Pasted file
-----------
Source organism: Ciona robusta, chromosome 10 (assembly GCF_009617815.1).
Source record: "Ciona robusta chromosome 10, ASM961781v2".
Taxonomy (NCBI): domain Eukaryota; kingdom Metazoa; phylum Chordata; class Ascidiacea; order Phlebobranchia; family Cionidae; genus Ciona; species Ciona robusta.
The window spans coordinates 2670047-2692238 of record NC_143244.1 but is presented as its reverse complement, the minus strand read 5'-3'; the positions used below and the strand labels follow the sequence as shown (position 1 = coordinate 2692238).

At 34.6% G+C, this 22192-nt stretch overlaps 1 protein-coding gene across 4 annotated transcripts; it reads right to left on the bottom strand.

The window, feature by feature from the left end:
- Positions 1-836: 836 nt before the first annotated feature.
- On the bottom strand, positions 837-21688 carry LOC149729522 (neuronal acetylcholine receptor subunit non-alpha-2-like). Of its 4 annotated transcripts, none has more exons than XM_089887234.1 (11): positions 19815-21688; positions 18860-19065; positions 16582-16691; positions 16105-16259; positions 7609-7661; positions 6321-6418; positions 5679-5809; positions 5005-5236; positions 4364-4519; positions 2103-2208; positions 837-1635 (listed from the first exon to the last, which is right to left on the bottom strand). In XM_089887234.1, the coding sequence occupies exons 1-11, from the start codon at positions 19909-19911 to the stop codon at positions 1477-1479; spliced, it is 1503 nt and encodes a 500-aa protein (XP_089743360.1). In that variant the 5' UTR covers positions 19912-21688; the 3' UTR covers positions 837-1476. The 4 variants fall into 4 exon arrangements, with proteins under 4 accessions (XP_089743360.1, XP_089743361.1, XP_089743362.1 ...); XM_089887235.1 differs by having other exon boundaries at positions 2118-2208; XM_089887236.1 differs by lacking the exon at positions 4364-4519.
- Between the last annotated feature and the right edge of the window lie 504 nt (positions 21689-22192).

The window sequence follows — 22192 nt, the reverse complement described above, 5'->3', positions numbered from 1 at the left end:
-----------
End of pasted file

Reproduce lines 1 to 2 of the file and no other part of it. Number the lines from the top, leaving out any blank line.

Source organism: Ciona robusta, chromosome 10 (assembly GCF_009617815.1).
Source record: "Ciona robusta chromosome 10, ASM961781v2".